“It’s a good way for people to enjoy themselves and relax,” Gao said. “We have two large tables for families so they can enjoy tea and food and games for them to play with.”

The shop is stocked with such games as Jenga XL, a larger, cardboard version of the block-stacking game, and Crocodile Dentist, where players take turns extracting teeth from a crocodile, hoping not to pick the “sore tooth” that will trigger the mouth to snap shut. The cafe draws college students who come in to study and tourists who want to try the shop’s signature cotton-candy milk tea.

At Smith & Kings in downtown Honolulu, a new shipment of board games arrived late last month that included titles the pub’s managers and owners grew up playing.

“We get all ages that come in to play. There’s our business crowd, younger people, even families come with kids, and they’re especially drawn to the games the parents grew up with,” said bartender Ian Junsay. “People see our Uno or Jenga and are like, ‘Oh my gosh, I haven’t played this in forever!’”


The Armchair Adventurer in Iwilei sets out more than 12 gaming tables for customers to use. Every Thursday from 5 to 10 p.m., the game store hosts a meet-up for Oahu Board Gamers, an informal group with over 1,000 members registered since its founding in 2007.

“The board game market is experiencing an incredible boom right now,” said Robert Welch, owner of The Armchair Adventurer. “From what I’ve seen in the store, this popularity cuts across all demographics — millennials, for sure, but also young kids, families and grandparents at all income levels.”

On Thursday nights a crowd of about 40 people ranging from college students to retirees shows up. Some bring a suitcase filled with games, while others bring one or two of their favorites. Many just show up and play whatever is available.

Ray Dion, 55, of Mililani said he likes lesser-known fantasy/strategy games such as Clank, a deck-building game in which players venture into a dungeon to retrieve valuable artifacts, and Roll for the Galaxy, a dice game of empire building in space.

“Other people would not be caught playing some of my board game choices,” said Dion, one of the Oahu Board Gamers organizers. “That is the huge advantage and draw for having a large group of people. You have diversity, so you can dip your toes into new games or find others to play your favorites with.”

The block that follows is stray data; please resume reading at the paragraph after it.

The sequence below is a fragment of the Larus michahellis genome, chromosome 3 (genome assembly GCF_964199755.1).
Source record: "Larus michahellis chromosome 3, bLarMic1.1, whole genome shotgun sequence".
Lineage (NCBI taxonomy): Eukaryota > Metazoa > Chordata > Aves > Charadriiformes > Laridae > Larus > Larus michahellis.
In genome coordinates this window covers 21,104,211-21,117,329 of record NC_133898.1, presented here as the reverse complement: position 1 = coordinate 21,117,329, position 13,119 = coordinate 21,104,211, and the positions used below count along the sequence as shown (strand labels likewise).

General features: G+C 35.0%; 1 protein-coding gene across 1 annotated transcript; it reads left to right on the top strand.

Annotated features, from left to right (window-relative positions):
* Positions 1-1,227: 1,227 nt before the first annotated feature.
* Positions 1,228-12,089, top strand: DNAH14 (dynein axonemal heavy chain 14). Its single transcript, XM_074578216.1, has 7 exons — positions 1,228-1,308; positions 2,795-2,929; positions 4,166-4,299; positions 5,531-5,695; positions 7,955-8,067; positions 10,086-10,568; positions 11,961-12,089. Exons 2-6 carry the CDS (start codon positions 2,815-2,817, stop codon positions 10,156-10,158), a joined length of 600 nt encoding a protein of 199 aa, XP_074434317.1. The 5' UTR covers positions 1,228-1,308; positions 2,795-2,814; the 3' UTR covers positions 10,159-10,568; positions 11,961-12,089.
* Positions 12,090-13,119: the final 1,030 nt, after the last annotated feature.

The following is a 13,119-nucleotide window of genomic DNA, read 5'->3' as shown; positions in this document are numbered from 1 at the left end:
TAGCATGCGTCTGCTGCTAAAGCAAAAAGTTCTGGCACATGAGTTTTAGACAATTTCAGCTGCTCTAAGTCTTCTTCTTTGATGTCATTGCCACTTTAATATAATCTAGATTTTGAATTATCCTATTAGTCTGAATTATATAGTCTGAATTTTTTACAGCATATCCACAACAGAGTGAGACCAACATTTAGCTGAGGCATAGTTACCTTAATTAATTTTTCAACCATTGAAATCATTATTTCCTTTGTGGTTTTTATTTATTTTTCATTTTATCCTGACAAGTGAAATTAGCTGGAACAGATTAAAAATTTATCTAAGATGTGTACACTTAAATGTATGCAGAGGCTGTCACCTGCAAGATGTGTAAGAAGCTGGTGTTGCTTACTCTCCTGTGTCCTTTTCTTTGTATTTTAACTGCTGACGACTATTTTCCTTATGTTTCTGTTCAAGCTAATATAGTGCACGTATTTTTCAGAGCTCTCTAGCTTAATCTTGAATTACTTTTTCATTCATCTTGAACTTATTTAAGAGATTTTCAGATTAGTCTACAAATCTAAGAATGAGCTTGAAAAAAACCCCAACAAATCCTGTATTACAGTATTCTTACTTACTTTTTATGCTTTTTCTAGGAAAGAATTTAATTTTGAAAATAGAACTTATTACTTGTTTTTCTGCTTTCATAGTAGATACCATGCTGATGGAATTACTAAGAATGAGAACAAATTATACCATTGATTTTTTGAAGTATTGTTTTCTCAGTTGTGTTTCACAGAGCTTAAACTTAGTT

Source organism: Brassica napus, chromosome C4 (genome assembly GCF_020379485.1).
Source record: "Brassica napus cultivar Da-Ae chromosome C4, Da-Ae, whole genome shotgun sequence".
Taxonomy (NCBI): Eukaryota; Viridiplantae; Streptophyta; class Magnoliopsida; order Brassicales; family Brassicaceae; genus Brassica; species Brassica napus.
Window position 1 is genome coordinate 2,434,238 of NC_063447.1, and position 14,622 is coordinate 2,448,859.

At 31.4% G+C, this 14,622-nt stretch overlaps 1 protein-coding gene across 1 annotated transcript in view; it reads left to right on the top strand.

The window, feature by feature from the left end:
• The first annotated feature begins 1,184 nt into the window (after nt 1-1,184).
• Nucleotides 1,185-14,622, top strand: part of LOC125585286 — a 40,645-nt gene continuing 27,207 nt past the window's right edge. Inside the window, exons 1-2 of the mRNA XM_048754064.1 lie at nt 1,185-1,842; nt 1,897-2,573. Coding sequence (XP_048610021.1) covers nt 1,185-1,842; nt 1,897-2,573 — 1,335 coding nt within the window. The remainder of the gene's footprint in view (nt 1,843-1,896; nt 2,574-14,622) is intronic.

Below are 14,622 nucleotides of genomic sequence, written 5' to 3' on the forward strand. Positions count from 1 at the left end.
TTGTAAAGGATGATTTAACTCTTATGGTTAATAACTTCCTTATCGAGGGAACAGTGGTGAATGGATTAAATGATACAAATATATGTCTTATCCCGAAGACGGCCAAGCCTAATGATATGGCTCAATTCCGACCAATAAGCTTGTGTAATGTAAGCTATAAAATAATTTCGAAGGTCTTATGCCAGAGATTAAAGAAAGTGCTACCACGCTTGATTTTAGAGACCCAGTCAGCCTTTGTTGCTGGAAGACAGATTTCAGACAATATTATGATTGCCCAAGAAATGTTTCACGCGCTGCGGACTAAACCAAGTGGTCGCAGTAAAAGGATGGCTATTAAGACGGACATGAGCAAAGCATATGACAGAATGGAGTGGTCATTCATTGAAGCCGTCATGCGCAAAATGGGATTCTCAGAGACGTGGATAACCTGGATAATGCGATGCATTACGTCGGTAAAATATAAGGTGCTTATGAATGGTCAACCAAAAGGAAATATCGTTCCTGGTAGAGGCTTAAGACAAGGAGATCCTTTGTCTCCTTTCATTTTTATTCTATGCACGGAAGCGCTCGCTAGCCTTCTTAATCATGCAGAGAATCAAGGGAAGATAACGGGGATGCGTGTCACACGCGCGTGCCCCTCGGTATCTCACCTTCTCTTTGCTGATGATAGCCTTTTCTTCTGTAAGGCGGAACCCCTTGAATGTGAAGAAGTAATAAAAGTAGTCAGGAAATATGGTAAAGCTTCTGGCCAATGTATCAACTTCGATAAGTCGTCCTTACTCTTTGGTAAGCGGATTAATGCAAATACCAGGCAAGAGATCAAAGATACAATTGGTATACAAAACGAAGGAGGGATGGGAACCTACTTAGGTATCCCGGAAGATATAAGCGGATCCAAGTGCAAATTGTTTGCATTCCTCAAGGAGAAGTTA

The shared interest in board games has created friendships, and events are very much family-oriented, with kids allowed to play along with the adults.

“I personally just enjoy playing games with people on the other side of the table. I play computer and smartphone games as well, but nothing beats the smiles and surprise of real people,” Dion said.



>> Watch Ya’ Mouth: A player puts on a cheek-retracting mouth guard and reads silly phrases from a card. (The effect is the same as trying to talk while your dentist works on you.) The player’s partner or team has one minute to guess what the player is saying. Like many trendy card and board games, this one originated from a Kickstarter campaign, completed in 2016. $19.99,

>> Exploding Kittens: Players take turns drawing cards from a deck until someone draws an Exploding Kitten and “explodes” out of the game — unless they play a Defuse card, which “defuses” the kitten with laser pointers, belly rubs or catnip sandwiches. Other cards can be used to move, mitigate or avoid Exploding Kittens. The process continues until only one player is left. This card game made Kickstarter history in 2015, raising $8.7 million. $19.99,

>> Cards Against Humanity: Billed as “a party game for horrible people,” players complete fill-in-the-blank statements using cards containing offensive, risque or politically incorrect words or phrases. Another Kickstarter project, this game has been around since 2011. $25,

>> Catan: Created by a German game maker in 1996, this board game of strategy and clever trading challenges players to settle the remote island of Catan. Resources are acquired through trades, cards or dice roll and, when combined, can be used to buy development cards and build roads, settlements and cities. A “Game of Thrones” version, “Brotherhood of the Watch,” is due out this fall. $49,

For information on Oahu Board Gamers events, visit